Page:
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Our Take on French Toast is Sweet Breakfast Perfection

Makes 2-4 Servings

Our Take on French Toast is Sweet Breakfast Perfection

We’re not here to knock pancakes or waffles, but there’s something special about French toast. With the combination of egg and spices, you get a more intricate flavor than most breakfast pastries, and you can create a beautiful crust with the right technique. In this recipe, we’re offering up a classic take on the dish along with some fresh toppings to liven up your morning routine. Because this is such a simple recipe, it’s ideal for working with kids and experimenting with toppings, so don’t be afraid to try out some alternate spices or toppings like wild berries or even chocolate. We won’t tell anyone.



For the toast:
  • 1 loaf brioche bread, sliced two inches thick
  • 3 large eggs
  • 1 tsp cinnamon
  • 2 tsps vanilla extract
  • 1 tbsp sugar
  • 2 tbsps butter
For the topping:
  • 2 tbsps butter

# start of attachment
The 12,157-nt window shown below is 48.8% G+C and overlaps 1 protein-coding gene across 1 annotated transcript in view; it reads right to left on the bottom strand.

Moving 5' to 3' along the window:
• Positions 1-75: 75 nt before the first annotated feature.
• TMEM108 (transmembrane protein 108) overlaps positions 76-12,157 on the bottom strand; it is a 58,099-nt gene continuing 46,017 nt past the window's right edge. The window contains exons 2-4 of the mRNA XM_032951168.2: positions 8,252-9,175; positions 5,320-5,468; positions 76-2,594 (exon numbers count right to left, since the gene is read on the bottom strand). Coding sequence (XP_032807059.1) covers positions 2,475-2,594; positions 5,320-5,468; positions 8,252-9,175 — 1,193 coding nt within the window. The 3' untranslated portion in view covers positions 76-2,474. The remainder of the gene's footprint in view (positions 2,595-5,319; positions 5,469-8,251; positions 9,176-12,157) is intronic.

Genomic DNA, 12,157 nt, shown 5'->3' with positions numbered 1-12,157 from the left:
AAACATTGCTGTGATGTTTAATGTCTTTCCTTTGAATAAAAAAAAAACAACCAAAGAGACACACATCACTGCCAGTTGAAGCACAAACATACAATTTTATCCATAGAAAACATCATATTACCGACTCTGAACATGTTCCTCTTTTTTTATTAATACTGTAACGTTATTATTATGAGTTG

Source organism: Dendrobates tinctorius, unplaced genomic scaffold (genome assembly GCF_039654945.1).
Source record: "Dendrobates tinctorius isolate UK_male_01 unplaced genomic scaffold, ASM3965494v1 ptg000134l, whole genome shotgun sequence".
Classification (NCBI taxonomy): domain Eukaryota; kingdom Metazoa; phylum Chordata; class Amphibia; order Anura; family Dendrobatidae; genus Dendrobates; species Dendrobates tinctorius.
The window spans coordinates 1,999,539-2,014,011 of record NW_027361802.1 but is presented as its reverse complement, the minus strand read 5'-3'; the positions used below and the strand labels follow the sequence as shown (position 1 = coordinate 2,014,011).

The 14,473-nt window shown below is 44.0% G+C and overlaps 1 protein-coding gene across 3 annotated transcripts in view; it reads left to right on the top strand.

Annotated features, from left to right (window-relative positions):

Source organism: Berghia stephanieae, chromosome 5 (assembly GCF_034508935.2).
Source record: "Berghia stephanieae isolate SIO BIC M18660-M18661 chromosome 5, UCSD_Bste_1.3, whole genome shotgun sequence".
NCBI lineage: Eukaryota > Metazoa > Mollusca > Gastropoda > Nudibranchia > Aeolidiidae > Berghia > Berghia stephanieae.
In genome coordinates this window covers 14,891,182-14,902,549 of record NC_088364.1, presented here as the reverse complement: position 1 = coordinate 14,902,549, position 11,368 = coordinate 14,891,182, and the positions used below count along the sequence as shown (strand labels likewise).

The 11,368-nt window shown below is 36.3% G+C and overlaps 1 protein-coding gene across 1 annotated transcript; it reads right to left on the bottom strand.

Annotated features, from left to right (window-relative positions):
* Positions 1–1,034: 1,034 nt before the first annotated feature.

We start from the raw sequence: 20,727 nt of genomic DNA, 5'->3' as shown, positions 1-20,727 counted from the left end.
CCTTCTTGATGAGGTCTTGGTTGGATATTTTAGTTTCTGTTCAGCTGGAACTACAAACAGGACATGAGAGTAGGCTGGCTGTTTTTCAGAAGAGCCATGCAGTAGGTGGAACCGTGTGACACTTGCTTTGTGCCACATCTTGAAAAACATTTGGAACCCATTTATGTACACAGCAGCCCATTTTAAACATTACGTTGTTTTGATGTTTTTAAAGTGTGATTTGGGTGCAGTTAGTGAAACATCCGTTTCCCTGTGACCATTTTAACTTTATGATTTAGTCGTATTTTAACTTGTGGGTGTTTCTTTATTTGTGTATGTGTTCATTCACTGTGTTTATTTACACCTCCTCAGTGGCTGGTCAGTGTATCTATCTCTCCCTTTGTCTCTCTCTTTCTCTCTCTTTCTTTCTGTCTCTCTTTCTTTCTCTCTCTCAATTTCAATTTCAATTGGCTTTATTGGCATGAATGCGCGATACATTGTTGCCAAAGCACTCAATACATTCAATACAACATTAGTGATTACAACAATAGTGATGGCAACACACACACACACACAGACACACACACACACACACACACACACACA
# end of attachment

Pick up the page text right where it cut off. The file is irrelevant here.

• 2 bananas, sliced
  • 1 tbsp brown sugar
  • 1/2 cup pecans 



For the toast:
  1. In a medium-sized, shallow bowl, whisk together the eggs, cinnamon, vanilla, and sugar.
  2. In a sauté pan, slowly melt the butter over low-medium heat.
  3. Individually soak the bread in your egg mixture on both sides.
  4. Add a slice to your sauté pan and cook for three minutes on each side. 
  5. Check your toast for doneness—you want a golden-brown crust on each side.

NOTE: You can keep your oven on the ‘warm’ setting and store your cooked French toast in an oven-safe dish while cooking the remaining slices.

For the topping: 
  1. Melt the butter in a separate sauté pan with the brown sugar over low heat until the sugar is dissolved. 
  2. Add the bananas and sauté until soft, but not mushy. 
  3. Turn off the heat, add the pecans, and stir to combine in the mixture.
  4. Top your French toast and enjoy!

Key Techniques

Bread selection: While brioche is our suggestion, you can use many types of bread in French toast! Just keep this in mind: the thinner your bread, the more likely it will come out soggy. We recommend thicker slices of high-quality bread for a crispy crust with a soft middle.

Pan-frying with butter: With a smoke point around 300-degrees F, butter has the potential to burn if left unattended. It’s best to melt your butter over low heat and to keep a close eye on it. Your bread will soak up a good amount of butter, so you may need to supplement as you cook your French toast. If your butter begins to turn dark brown while cooking, turn off the heat and replace the burnt butter with fresh butter.